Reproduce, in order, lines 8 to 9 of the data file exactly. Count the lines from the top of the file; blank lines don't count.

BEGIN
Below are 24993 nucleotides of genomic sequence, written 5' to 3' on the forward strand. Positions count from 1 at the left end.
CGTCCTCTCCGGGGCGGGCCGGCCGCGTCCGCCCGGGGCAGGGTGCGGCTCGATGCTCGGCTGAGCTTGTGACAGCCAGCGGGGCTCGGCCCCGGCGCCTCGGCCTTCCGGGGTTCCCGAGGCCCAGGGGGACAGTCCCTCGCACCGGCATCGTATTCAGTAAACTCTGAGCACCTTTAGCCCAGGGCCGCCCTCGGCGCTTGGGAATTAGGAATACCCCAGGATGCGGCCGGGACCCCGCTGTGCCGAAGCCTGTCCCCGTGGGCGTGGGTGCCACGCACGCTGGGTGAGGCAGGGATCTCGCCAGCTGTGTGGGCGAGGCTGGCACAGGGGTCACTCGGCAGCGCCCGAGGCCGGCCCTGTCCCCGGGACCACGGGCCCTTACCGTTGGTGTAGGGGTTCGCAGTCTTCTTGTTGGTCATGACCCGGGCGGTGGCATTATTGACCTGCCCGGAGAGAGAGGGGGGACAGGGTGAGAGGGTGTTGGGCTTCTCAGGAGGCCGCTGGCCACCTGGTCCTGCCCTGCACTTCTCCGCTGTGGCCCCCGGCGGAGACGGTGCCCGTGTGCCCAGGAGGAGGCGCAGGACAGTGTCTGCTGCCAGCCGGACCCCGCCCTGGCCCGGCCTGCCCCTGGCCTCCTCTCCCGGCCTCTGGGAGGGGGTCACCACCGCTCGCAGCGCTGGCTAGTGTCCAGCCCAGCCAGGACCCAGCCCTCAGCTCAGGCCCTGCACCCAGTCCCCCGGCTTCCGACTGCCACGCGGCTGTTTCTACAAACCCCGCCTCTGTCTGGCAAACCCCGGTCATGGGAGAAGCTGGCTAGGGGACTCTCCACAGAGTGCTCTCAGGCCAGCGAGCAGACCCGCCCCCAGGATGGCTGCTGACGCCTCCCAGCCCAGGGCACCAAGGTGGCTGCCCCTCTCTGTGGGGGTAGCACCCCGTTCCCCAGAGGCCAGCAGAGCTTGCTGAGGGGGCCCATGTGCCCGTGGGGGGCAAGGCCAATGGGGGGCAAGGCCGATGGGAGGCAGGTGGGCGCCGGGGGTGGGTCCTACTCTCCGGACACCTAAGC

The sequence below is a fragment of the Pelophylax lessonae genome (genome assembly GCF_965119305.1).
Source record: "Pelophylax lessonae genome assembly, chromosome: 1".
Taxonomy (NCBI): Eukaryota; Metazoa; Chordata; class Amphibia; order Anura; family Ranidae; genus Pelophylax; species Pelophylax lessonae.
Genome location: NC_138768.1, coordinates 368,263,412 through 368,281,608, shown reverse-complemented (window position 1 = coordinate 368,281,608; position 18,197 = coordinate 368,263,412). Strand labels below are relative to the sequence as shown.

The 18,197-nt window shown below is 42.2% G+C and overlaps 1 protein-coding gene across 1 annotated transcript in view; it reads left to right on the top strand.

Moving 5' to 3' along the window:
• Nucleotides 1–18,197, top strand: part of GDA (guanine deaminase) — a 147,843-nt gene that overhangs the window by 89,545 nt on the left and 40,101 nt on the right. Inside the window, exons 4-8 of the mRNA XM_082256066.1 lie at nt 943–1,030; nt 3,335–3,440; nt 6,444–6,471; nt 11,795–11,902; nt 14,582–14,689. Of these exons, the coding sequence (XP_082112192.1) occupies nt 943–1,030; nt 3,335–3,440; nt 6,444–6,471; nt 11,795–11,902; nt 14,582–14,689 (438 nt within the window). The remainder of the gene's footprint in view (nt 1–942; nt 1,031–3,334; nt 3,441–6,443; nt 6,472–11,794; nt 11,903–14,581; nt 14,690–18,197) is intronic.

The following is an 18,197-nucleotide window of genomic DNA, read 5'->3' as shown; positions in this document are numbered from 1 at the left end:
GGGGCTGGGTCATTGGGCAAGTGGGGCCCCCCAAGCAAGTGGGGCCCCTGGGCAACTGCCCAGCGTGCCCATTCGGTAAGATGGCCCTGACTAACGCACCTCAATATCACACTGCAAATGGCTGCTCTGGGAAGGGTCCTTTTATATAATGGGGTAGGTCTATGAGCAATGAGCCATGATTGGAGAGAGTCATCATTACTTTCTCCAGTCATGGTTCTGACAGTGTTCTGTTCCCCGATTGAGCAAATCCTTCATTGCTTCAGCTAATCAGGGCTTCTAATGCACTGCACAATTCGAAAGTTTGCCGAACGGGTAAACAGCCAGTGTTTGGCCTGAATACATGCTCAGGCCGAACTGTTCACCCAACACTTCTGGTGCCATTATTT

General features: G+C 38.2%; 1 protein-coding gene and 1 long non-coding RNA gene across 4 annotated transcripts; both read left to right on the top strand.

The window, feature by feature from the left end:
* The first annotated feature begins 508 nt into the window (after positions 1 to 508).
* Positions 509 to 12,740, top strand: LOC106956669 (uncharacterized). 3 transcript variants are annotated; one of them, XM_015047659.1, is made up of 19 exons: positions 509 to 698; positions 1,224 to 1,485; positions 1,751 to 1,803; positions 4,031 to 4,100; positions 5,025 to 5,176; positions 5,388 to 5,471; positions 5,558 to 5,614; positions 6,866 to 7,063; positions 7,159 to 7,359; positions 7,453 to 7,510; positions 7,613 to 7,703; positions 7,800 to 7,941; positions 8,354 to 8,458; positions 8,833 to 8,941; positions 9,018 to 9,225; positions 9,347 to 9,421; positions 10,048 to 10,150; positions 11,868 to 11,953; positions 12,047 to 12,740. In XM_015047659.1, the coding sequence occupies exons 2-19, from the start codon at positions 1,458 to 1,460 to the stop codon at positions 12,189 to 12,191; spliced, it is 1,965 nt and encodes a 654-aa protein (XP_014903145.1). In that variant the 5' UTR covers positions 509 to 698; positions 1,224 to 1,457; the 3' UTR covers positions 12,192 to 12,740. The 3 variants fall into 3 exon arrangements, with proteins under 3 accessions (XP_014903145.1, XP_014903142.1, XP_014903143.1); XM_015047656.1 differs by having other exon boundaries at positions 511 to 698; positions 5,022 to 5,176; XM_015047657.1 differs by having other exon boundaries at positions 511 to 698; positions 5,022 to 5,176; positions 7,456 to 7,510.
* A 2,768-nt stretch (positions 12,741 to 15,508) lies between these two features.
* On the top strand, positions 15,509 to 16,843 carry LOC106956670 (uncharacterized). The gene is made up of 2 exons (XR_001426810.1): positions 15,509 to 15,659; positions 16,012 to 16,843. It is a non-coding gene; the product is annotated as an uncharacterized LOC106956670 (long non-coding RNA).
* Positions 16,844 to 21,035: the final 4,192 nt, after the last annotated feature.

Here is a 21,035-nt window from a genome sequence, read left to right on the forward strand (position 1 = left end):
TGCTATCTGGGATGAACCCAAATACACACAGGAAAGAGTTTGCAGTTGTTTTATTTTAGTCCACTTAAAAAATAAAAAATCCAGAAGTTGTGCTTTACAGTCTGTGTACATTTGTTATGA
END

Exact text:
Moving 5' to 3' along the window:
• Nucleotides 1–18,197, top strand: part of GDA (guanine deaminase) — a 147,843-nt gene that overhangs the window by 89,545 nt on the left and 40,101 nt on the right. Inside the window, exons 4-8 of the mRNA XM_082256066.1 lie at nt 943–1,030; nt 3,335–3,440; nt 6,444–6,471; nt 11,795–11,902; nt 14,582–14,689. Of these exons, the coding sequence (XP_082112192.1) occupies nt 943–1,030; nt 3,335–3,440; nt 6,444–6,471; nt 11,795–11,902; nt 14,582–14,689 (438 nt within the window). The remainder of the gene's footprint in view (nt 1–942; nt 1,031–3,334; nt 3,441–6,443; nt 6,472–11,794; nt 11,903–14,581; nt 14,690–18,197) is intronic.